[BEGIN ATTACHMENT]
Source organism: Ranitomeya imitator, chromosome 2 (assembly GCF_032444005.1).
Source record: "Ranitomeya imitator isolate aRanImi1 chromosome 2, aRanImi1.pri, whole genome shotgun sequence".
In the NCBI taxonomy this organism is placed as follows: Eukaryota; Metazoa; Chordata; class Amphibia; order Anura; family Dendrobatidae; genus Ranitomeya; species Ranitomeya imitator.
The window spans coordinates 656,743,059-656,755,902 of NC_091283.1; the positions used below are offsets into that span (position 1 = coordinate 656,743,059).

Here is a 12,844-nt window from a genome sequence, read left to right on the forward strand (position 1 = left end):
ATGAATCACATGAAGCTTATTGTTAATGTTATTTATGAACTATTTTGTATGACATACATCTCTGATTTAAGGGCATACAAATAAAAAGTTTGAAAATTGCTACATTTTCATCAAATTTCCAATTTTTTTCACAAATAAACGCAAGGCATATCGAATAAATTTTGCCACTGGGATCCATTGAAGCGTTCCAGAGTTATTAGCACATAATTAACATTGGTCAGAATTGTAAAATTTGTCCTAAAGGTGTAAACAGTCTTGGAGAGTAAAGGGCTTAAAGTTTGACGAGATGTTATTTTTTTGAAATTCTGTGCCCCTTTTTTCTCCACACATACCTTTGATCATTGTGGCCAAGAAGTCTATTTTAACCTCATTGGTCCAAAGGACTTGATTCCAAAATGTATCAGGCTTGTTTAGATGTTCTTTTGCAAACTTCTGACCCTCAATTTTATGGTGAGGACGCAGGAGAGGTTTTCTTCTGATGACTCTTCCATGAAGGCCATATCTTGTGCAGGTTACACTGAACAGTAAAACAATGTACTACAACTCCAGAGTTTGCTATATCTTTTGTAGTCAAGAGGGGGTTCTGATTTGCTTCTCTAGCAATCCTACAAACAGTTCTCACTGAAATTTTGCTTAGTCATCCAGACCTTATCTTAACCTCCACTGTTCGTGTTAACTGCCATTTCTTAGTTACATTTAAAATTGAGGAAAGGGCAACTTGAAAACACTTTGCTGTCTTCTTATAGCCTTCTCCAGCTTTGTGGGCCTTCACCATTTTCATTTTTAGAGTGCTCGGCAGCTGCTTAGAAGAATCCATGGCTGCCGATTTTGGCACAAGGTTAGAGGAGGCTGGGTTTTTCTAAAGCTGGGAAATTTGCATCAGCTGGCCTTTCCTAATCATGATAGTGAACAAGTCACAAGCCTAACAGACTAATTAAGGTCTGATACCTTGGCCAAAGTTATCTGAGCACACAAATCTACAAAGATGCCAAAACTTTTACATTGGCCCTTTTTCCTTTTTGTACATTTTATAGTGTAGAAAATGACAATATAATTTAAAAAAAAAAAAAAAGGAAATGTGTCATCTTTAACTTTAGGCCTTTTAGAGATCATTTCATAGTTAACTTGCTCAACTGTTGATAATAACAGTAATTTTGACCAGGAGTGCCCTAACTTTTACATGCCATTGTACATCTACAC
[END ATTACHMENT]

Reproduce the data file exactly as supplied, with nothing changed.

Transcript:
Source organism: Ranitomeya imitator, chromosome 2 (assembly GCF_032444005.1).
Source record: "Ranitomeya imitator isolate aRanImi1 chromosome 2, aRanImi1.pri, whole genome shotgun sequence".
In the NCBI taxonomy this organism is placed as follows: Eukaryota; Metazoa; Chordata; class Amphibia; order Anura; family Dendrobatidae; genus Ranitomeya; species Ranitomeya imitator.
The window spans coordinates 656,743,059-656,755,902 of NC_091283.1; the positions used below are offsets into that span (position 1 = coordinate 656,743,059).

Here is a 12,844-nt window from a genome sequence, read left to right on the forward strand (position 1 = left end):
ATGAATCACATGAAGCTTATTGTTAATGTTATTTATGAACTATTTTGTATGACATACATCTCTGATTTAAGGGCATACAAATAAAAAGTTTGAAAATTGCTACATTTTCATCAAATTTCCAATTTTTTTCACAAATAAACGCAAGGCATATCGAATAAATTTTGCCACTGGGATCCATTGAAGCGTTCCAGAGTTATTAGCACATAATTAACATTGGTCAGAATTGTAAAATTTGTCCTAAAGGTGTAAACAGTCTTGGAGAGTAAAGGGCTTAAAGTTTGACGAGATGTTATTTTTTTGAAATTCTGTGCCCCTTTTTTCTCCACACATACCTTTGATCATTGTGGCCAAGAAGTCTATTTTAACCTCATTGGTCCAAAGGACTTGATTCCAAAATGTATCAGGCTTGTTTAGATGTTCTTTTGCAAACTTCTGACCCTCAATTTTATGGTGAGGACGCAGGAGAGGTTTTCTTCTGATGACTCTTCCATGAAGGCCATATCTTGTGCAGGTTACACTGAACAGTAAAACAATGTACTACAACTCCAGAGTTTGCTATATCTTTTGTAGTCAAGAGGGGGTTCTGATTTGCTTCTCTAGCAATCCTACAAACAGTTCTCACTGAAATTTTGCTTAGTCATCCAGACCTTATCTTAACCTCCACTGTTCGTGTTAACTGCCATTTCTTAGTTACATTTAAAATTGAGGAAAGGGCAACTTGAAAACACTTTGCTGTCTTCTTATAGCCTTCTCCAGCTTTGTGGGCCTTCACCATTTTCATTTTTAGAGTGCTCGGCAGCTGCTTAGAAGAATCCATGGCTGCCGATTTTGGCACAAGGTTAGAGGAGGCTGGGTTTTTCTAAAGCTGGGAAATTTGCATCAGCTGGCCTTTCCTAATCATGATAGTGAACAAGTCACAAGCCTAACAGACTAATTAAGGTCTGATACCTTGGCCAAAGTTATCTGAGCACACAAATCTACAAAGATGCCAAAACTTTTACATTGGCCCTTTTTCCTTTTTGTACATTTTATAGTGTAGAAAATGACAATATAATTTAAAAAAAAAAAAAAAGGAAATGTGTCATCTTTAACTTTAGGCCTTTTAGAGATCATTTCATAGTTAACTTGCTCAACTGTTGATAATAACAGTAATTTTGACCAGGAGTGCCCTAACTTTTACATGCCATTGTACATCTACAC